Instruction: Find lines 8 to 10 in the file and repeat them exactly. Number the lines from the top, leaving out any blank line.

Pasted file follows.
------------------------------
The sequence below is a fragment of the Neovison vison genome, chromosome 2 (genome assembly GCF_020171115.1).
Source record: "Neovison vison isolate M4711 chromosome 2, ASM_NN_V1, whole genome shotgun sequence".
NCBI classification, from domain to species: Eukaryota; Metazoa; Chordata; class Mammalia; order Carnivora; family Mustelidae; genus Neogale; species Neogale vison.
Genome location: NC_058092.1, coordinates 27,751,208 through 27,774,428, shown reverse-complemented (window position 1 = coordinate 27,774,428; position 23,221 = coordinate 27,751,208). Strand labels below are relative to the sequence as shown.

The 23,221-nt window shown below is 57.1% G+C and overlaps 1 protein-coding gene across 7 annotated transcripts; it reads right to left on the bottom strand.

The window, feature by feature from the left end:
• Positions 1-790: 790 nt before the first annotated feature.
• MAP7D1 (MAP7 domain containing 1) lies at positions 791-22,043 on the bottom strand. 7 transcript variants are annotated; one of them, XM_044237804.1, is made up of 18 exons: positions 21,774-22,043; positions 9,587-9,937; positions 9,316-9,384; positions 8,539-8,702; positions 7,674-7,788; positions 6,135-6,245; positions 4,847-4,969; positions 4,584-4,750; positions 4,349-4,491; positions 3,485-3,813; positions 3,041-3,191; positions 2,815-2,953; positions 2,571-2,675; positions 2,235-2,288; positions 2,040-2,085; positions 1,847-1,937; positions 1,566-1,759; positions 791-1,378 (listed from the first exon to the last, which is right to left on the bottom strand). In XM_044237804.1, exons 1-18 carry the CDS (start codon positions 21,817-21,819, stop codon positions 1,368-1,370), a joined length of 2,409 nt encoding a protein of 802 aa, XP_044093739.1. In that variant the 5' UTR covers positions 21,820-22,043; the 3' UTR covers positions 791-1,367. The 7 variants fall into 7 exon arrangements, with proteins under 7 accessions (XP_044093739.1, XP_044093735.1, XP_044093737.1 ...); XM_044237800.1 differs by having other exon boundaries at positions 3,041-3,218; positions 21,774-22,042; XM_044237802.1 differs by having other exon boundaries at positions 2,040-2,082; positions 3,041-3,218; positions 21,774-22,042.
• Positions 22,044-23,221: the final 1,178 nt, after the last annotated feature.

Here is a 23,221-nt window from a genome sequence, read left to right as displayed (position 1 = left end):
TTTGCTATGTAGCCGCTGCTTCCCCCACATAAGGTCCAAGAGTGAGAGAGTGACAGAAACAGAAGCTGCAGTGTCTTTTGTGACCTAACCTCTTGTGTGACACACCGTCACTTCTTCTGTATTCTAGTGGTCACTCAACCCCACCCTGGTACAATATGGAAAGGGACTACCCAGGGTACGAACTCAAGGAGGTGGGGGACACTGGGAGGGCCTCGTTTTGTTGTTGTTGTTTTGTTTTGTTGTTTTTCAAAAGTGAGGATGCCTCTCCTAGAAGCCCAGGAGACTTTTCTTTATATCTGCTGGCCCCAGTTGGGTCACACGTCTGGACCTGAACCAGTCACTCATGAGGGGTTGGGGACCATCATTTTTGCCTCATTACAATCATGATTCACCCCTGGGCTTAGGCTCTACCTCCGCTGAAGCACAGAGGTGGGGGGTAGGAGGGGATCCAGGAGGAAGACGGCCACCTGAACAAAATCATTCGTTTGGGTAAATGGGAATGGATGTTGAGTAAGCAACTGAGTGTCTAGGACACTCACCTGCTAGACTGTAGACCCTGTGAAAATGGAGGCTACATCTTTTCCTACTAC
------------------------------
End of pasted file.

• MAP7D1 (MAP7 domain containing 1) lies at positions 791-22,043 on the bottom strand. 7 transcript variants are annotated; one of them, XM_044237804.1, is made up of 18 exons: positions 21,774-22,043; positions 9,587-9,937; positions 9,316-9,384; positions 8,539-8,702; positions 7,674-7,788; positions 6,135-6,245; positions 4,847-4,969; positions 4,584-4,750; positions 4,349-4,491; positions 3,485-3,813; positions 3,041-3,191; positions 2,815-2,953; positions 2,571-2,675; positions 2,235-2,288; positions 2,040-2,085; positions 1,847-1,937; positions 1,566-1,759; positions 791-1,378 (listed from the first exon to the last, which is right to left on the bottom strand). In XM_044237804.1, exons 1-18 carry the CDS (start codon positions 21,817-21,819, stop codon positions 1,368-1,370), a joined length of 2,409 nt encoding a protein of 802 aa, XP_044093739.1. In that variant the 5' UTR covers positions 21,820-22,043; the 3' UTR covers positions 791-1,367. The 7 variants fall into 7 exon arrangements, with proteins under 7 accessions (XP_044093739.1, XP_044093735.1, XP_044093737.1 ...); XM_044237800.1 differs by having other exon boundaries at positions 3,041-3,218; positions 21,774-22,042; XM_044237802.1 differs by having other exon boundaries at positions 2,040-2,082; positions 3,041-3,218; positions 21,774-22,042.
• Positions 22,044-23,221: the final 1,178 nt, after the last annotated feature.

Here is a 23,221-nt window from a genome sequence, read left to right as displayed (position 1 = left end):